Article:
In times of increased food waste, such as Christmas, keep an eye on the waste in your kitchen caddy and make sure that the worms don't get suddenly get overloaded with old mince pies and sprout leaves- they won't be able to deal with it all. It will start to turn to a smelly mush and will ruin the delicate balance your worms have built up over time. You could feed these extras to your chickens.

What do I do if everything looks all black and mushy and isn't composting?
This would indicate that perhaps you have had an abnormal amount of scraps to give to your worms recently and they are struggling to keep up. Otherwise it could would be worth checking the wormery temperature, as it could also indicate that the wormery conditions are out of the 15-25° temperature range and the worms have gone into hibernation mode. If this is the case then they wouldn't be eating much. If the temperature isn't ideal then it would be best to move them to an area which is better suited to them. It could also mean that the moisture level is too high.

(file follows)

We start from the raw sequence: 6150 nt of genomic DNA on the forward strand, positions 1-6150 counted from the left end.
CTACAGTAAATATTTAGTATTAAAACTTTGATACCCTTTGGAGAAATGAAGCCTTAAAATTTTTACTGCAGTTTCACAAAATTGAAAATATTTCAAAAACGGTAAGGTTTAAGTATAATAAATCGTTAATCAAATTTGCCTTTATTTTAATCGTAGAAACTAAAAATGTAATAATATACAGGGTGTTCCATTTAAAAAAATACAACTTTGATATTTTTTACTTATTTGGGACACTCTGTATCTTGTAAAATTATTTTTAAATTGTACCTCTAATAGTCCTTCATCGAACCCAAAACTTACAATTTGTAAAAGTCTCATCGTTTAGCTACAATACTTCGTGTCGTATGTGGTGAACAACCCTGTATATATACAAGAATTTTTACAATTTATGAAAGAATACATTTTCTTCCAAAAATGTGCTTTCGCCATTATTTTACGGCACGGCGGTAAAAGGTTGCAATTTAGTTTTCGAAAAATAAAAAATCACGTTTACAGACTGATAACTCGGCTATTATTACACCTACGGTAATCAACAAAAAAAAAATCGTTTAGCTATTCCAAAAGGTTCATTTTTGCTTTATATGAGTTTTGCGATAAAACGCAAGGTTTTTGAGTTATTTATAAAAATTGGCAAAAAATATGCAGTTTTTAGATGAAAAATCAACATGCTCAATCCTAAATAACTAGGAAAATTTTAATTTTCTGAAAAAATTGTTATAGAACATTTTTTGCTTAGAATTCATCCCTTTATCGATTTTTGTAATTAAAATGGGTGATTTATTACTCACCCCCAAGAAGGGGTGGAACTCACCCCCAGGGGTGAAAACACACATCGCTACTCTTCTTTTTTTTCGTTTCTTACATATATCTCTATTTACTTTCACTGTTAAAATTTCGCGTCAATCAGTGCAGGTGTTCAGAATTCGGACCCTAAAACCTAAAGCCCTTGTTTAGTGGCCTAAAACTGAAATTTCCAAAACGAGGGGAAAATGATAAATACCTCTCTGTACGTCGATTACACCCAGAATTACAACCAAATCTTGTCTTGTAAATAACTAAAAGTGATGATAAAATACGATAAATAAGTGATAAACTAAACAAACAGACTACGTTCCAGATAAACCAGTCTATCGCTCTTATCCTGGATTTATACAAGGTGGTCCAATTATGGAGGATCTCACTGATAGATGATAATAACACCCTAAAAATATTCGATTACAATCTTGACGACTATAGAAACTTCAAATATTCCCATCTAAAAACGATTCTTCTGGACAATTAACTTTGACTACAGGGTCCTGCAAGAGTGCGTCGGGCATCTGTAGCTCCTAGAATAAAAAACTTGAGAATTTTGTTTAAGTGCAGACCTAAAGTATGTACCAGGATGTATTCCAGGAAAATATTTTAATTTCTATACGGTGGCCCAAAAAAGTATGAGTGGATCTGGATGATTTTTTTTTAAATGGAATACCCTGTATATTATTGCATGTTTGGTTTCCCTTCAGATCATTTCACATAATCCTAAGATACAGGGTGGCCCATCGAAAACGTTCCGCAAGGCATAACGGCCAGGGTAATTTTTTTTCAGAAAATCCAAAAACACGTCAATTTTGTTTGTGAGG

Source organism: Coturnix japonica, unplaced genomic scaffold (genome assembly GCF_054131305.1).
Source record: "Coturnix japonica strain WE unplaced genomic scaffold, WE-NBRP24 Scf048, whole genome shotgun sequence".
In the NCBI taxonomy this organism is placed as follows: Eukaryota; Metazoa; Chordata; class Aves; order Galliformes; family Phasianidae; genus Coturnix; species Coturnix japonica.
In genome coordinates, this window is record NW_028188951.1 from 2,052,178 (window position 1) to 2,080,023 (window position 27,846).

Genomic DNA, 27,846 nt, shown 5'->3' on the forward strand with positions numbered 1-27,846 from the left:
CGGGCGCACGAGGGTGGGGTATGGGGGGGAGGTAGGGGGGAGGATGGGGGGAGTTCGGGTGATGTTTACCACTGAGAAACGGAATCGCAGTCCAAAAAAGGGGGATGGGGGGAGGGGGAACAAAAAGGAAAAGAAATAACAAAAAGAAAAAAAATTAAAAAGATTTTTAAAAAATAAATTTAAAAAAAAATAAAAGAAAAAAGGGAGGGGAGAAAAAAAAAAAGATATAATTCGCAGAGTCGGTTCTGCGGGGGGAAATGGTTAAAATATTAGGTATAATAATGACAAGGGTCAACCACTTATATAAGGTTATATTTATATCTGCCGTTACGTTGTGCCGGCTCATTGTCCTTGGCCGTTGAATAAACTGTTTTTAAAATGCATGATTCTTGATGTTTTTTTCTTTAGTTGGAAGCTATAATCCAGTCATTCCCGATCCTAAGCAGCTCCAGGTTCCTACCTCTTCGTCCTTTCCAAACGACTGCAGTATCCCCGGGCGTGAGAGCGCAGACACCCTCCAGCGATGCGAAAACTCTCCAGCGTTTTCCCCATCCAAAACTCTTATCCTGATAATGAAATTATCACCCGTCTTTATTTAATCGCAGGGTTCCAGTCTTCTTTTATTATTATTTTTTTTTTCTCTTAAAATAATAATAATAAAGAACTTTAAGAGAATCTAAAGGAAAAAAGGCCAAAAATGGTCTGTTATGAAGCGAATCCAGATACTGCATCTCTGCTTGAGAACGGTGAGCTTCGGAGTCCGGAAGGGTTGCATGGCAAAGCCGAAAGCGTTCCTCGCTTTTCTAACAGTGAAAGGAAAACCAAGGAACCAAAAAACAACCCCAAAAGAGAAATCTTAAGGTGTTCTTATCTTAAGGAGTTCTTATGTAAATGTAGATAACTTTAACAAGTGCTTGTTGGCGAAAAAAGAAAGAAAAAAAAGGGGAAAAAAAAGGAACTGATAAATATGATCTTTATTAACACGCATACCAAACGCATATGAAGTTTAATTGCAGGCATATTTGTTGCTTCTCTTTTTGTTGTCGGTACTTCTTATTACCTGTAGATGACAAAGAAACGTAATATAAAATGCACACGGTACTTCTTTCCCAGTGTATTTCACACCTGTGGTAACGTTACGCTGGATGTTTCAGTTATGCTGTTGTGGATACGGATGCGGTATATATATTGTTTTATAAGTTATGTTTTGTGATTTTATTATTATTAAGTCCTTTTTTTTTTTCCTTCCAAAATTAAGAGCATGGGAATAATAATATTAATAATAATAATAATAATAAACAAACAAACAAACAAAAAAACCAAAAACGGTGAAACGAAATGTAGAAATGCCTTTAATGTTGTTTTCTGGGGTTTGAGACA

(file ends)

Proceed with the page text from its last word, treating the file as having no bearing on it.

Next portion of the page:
Too much food can lead to an unhealthy Hungry Bin!

Too much food can lead to an unhealthy Hungry Bin!

What do I do if the moisture level in my wormery is too high?
The quick fix is to place loads of sheets of newspaper over the surface of the wormery to soak up some of the excess moisture. This could tend to just dry up the surface layers without effecting underneath, so a more effective solution is to scrunch up lots of newspaper and mix this in with the contents stirring with a large pole. Leave the wormery for a week to regain balance and then resume feeding.

What if the wormery is too dry?
Add some water until you achieve the right moisture level, which is just a few drops of water coming out when you squeeze a handfull of their bedding.

What if there are lots of small flies in my wormery?
These will be fruit flies. They are harmless, but unfortunately they like all the same foods that your worms like. They best ways of dealing with them are to:
a) Keep a lid on your kitchen caddy and empty it into your wormery more often, so they don't get a chance to breed in the food.
b) Loosely wrap up your scraps in newspaper before putting them in the wormery. The flies have to lay their eggs in rotting vegetable matter and will be put off by the newspaper. Your wormery may need extra water to compensate for the dry paper, but the worms will like the added bedding material.